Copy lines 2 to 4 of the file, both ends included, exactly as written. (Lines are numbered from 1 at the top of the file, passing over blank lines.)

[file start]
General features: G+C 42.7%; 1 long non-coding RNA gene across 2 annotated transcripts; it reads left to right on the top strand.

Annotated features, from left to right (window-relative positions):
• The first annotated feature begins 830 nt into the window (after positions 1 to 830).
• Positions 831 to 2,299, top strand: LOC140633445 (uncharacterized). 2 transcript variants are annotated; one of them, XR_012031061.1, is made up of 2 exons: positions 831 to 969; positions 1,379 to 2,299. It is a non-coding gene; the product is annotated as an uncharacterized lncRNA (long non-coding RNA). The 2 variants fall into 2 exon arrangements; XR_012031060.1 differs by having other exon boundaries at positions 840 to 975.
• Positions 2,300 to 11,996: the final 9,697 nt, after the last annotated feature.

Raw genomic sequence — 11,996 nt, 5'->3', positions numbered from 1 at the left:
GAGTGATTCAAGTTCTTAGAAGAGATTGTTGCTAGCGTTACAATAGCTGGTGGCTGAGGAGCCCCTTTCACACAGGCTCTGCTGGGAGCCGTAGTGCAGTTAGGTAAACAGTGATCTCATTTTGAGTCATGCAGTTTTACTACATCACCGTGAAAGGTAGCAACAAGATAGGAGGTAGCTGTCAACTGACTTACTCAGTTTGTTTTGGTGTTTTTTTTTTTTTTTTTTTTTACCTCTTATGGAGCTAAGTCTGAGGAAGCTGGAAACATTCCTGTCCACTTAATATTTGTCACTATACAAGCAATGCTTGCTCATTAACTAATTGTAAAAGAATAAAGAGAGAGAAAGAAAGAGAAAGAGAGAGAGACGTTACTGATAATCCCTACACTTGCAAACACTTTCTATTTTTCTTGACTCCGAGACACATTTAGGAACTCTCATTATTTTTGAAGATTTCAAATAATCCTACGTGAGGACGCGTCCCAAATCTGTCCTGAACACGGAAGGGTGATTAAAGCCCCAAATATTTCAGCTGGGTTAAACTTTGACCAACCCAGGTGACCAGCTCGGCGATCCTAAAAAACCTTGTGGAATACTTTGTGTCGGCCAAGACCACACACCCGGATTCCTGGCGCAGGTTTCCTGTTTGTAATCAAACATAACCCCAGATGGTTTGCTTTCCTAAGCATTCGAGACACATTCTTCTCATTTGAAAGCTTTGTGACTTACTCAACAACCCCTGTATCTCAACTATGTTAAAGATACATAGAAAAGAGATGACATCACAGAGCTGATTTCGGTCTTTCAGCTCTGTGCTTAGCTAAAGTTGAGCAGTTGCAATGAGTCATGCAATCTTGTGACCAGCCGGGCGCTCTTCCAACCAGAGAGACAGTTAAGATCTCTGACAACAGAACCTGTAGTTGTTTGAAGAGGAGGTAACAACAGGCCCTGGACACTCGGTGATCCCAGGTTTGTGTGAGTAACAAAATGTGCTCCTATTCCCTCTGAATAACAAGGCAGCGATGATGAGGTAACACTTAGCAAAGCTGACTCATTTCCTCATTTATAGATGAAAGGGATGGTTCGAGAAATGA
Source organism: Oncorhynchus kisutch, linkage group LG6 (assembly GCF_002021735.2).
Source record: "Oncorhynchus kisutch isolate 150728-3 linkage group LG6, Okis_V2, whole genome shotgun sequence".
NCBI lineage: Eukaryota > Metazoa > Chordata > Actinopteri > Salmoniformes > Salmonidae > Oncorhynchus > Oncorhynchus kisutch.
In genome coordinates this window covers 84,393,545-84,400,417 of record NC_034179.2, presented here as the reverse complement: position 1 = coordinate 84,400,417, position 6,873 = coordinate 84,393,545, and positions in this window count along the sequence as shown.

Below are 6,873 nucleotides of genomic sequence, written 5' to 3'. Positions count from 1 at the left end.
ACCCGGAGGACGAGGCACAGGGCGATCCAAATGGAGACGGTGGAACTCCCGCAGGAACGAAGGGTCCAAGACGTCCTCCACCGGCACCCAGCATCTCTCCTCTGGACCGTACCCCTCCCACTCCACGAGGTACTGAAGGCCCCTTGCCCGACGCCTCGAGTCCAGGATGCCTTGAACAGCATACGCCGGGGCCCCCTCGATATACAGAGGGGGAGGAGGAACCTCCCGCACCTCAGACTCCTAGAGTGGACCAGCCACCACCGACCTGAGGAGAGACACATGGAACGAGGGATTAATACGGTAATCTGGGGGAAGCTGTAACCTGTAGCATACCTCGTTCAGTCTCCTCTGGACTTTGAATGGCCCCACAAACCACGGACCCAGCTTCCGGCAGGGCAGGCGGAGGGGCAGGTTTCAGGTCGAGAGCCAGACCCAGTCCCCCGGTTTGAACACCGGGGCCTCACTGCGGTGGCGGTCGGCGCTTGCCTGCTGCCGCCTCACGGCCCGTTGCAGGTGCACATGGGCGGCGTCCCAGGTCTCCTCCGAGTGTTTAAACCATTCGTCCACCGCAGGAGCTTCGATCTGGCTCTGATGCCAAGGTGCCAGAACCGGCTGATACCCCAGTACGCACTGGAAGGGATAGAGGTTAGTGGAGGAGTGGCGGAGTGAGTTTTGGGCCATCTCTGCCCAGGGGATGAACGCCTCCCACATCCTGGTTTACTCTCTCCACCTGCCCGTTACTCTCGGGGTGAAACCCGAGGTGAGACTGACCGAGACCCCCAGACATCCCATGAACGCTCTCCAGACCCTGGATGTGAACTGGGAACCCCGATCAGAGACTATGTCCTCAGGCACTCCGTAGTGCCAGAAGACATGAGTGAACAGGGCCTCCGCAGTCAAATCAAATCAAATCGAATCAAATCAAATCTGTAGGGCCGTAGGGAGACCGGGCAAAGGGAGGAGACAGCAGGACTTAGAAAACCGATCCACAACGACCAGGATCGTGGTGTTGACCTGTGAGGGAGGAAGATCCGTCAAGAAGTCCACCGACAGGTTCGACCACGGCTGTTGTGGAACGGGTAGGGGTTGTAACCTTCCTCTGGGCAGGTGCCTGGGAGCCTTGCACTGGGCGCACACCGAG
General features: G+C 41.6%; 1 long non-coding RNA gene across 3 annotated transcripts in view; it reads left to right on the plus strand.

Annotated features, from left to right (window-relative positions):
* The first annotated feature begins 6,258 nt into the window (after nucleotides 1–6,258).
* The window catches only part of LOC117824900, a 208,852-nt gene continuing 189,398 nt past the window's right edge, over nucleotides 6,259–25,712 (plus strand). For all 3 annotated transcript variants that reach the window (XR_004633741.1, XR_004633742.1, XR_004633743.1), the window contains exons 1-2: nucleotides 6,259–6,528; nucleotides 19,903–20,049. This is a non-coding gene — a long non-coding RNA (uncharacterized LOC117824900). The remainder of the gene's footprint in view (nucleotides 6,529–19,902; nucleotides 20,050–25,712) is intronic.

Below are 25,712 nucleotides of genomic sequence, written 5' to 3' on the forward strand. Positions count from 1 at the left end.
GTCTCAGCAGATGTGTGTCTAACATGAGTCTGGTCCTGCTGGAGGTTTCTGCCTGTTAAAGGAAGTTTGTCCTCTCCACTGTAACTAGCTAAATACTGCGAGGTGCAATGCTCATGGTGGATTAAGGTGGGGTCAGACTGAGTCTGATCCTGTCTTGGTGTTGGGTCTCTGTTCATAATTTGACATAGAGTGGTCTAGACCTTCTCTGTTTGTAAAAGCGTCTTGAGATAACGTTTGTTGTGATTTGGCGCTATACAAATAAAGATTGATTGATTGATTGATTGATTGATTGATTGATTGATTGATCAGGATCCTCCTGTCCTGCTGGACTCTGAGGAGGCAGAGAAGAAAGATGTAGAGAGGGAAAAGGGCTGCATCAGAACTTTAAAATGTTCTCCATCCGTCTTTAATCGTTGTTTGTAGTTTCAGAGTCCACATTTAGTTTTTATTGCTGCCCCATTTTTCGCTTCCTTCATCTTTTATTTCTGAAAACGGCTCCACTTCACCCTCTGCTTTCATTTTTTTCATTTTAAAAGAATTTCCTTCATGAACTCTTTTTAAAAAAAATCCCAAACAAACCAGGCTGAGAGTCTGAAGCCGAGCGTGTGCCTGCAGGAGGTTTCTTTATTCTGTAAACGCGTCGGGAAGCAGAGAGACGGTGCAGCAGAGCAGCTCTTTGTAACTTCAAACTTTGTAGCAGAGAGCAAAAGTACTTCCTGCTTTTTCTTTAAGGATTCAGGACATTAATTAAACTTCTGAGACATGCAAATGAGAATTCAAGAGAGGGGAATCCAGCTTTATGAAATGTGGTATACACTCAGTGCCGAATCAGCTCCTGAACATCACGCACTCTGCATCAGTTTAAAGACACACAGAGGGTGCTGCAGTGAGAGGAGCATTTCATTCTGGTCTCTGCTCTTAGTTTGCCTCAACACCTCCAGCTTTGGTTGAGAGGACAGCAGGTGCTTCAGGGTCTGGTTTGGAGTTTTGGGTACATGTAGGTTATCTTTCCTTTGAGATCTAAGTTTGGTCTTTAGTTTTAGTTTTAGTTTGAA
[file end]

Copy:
Annotated features, from left to right (window-relative positions):
• The first annotated feature begins 830 nt into the window (after positions 1 to 830).
• Positions 831 to 2,299, top strand: LOC140633445 (uncharacterized). 2 transcript variants are annotated; one of them, XR_012031061.1, is made up of 2 exons: positions 831 to 969; positions 1,379 to 2,299. It is a non-coding gene; the product is annotated as an uncharacterized lncRNA (long non-coding RNA). The 2 variants fall into 2 exon arrangements; XR_012031060.1 differs by having other exon boundaries at positions 840 to 975.